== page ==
The water was warmer than I expected, maybe 70 degrees, but I was still grateful for my wetsuit. We shuffled through a few knee-high crashers, then it was time to go belly-down on the board and paddle. Within seconds, a wall of whitewater was bearing down on us. “Turn over!” Romolo called, but I couldn’t process the command — he was calling for a turtle roll, where you roll off onto your back, holding the board over your face and letting your legs trail. The wave hit me smack in the face, a HOLY SHIT WHAT WAS THAT moment, but I stayed on the board.

“Celia! You have to roll over!” I heard Romolo calling. (Adam’s name he mastered, but Susan and I became Sonya and Celia.) I knew he was talking to me, but rolling over just wasn’t in my skill set yet. The next wave was bearing down. I hung on tight. SMASH. Honestly, it wasn’t too bad; later in the week I learned a different strategy for getting through, but for my first trip out, I committed to punishment, even as I gave Romolo every reason to be grateful for his religion. Finally, after a few more direct hits, we were there, outside, and we sat up on our boards. Romolo scolded me; you can’t just power through like that, you can get hurt, if the waves were bigger, etc. I was honestly just letting it all pour over me, like the waves; I felt a fugue-like disassociation. Where the hell was I, and what was I doing out here? Is this the ocean? Are those bombs? And more to the point, how the hell was I going to get back to the beach?

I’ll spare you the details of every ride. Romolo spotted the waves for us, and gave us the push we needed to get up to speed, because none of us had any idea how fast you have to paddle to catch them. For the first, I couldn’t rise from my stomach, again because it was just so strange and disorienting. The second, I got to one foot and knee. There were wipeouts galore along the way, and those taught me as much as the fleeting successes — that the ocean might throw me around like a rag doll, but I wouldn’t drown or lose my board (thanks, leash), that each one would pass, that I could still swim, and that this rolling and tumbling was useful. Stressful, too, with a whirl of unfamiliar feelings and emotions, including fear but also the dawning exhilaration of what we were all working toward. When I think of that first day, I don’t remember moments so much as a slide show of images and sounds — white water overhead, smashing down; Romolo’s face, worried under his wet Mohawk, lips white with zinc oxide; the blue ocean beyond; the way the waves outside lifted and lowered us as we sat our our boards; “Celia! Paddle-paddle-paddle! Faster-faster-faster!”

I was grateful to walk back up the hill at the end of the day. But inside, I was also itching to get out again.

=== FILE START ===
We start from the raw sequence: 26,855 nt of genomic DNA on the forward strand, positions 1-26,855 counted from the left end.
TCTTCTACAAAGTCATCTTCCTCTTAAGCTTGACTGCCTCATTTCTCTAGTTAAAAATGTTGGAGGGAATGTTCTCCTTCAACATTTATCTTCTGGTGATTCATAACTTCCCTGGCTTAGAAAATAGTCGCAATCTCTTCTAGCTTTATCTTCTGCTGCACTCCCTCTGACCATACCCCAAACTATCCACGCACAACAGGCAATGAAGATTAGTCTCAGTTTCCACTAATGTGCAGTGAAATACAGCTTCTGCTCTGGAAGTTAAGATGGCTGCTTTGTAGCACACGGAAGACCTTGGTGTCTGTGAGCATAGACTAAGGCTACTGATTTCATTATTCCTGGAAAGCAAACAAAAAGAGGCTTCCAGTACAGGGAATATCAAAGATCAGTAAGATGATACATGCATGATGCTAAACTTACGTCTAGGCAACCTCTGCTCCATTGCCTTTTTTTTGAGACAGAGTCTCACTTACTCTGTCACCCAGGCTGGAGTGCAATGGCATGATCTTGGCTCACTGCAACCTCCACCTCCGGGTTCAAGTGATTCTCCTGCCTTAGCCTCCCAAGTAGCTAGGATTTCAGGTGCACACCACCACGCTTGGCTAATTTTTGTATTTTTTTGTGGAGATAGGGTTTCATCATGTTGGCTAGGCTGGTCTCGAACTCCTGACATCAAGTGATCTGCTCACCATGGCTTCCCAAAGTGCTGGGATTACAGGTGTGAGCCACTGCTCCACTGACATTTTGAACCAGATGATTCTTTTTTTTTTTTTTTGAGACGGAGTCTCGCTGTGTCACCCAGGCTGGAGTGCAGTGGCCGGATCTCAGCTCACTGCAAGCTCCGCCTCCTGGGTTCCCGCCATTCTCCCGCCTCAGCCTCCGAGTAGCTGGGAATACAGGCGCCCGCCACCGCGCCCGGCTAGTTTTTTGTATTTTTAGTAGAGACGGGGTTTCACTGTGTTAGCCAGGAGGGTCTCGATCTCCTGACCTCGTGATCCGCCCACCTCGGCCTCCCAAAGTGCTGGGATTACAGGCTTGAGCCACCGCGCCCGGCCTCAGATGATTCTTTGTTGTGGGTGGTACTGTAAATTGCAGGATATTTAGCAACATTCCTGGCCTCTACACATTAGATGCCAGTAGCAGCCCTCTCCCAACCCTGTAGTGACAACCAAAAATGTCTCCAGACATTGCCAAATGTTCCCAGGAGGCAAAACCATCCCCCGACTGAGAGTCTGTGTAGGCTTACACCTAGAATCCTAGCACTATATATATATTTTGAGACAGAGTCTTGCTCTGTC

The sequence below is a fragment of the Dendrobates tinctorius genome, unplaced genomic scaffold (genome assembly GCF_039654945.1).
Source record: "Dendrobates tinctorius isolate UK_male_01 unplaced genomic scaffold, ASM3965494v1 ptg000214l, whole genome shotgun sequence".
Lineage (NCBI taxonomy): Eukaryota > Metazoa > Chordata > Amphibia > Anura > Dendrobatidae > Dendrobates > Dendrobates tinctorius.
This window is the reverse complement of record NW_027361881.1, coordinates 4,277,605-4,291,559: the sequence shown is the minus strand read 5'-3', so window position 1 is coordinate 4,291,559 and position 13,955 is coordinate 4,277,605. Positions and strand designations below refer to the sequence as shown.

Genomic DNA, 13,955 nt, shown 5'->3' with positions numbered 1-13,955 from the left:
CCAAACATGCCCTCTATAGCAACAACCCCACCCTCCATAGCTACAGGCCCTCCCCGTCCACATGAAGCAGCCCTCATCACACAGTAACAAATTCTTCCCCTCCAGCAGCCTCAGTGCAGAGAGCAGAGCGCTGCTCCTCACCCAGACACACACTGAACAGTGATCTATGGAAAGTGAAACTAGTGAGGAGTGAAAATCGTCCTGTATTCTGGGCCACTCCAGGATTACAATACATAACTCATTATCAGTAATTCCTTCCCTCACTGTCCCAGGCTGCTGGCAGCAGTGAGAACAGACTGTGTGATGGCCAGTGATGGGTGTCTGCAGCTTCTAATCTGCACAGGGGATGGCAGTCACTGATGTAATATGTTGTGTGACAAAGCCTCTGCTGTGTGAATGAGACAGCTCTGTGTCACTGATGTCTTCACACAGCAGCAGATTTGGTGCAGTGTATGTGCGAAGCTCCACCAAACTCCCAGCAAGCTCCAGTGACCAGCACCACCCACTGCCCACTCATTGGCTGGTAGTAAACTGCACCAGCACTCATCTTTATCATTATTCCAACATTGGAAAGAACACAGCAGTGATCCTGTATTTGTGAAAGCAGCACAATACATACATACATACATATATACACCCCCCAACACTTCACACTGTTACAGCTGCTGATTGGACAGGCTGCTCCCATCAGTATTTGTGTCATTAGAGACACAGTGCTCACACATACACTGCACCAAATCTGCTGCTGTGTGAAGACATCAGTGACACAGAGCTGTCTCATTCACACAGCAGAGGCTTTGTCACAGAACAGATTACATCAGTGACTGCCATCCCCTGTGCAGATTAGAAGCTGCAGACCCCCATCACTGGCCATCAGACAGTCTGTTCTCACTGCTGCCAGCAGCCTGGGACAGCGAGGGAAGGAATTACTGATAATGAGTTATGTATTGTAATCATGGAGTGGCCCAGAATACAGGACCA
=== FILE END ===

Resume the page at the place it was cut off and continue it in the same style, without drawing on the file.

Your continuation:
Day two brought a new instructor. I figured I had ai-yi-yi’d Romolo into enough of a tizzy that when an amiable Brazilian ambled up to me on the beach and introduced himself as Rafael, my first thought was: I see I’ve been bounced to the special class. But Adam and Susan were still in the group, so maybe it was just the rotation or something. In any event, either Rafael was a much better fit or it was one of those when-the-student-is-ready-the-teacher-will-appear things. His accent was drawling, his mood chill, his encouragement gentle. He had a “two-step pop-up” that seemed made for less-nimble people. And I knew what to expect now.

I also had a bigger board, a foot longer and noticeably wider. This may be what made the difference when I finally wobbled to my feet and stood, more or less upright, and stayed up, almost all the way to the beach. It was different from my first belly ride in many ways, but mainly the illusion of being just a tad more in control and the pressure on the bottoms of my feet, all of which said: So this is what a flying carpet feels like.

For the record, this is what a flying carpet feels like. And I couldn’t even steer it yet:


So. Thus reassured that I could, and would, eventually be able to do this thing, it was possible to relax a little and pay more attention to my fellow surf campers. Besides Susan (who is from Grosse Pointe, and traveled with me) and Adam, there was Rusty, an instructor, seen here making breakfast:


When I met him I said, “You look like you were sent here from central casting.” He laughed, because he’s Australian and everything amuses him. He introduced me to the Cosmic Psychos, an Aussie punk band responsible for this song, which tells you a great deal about Aussie punk bands. When I was showing my pictures around the office last week, one of my colleagues took a look at Rusty and said, “He looks like he was sent from central casting.”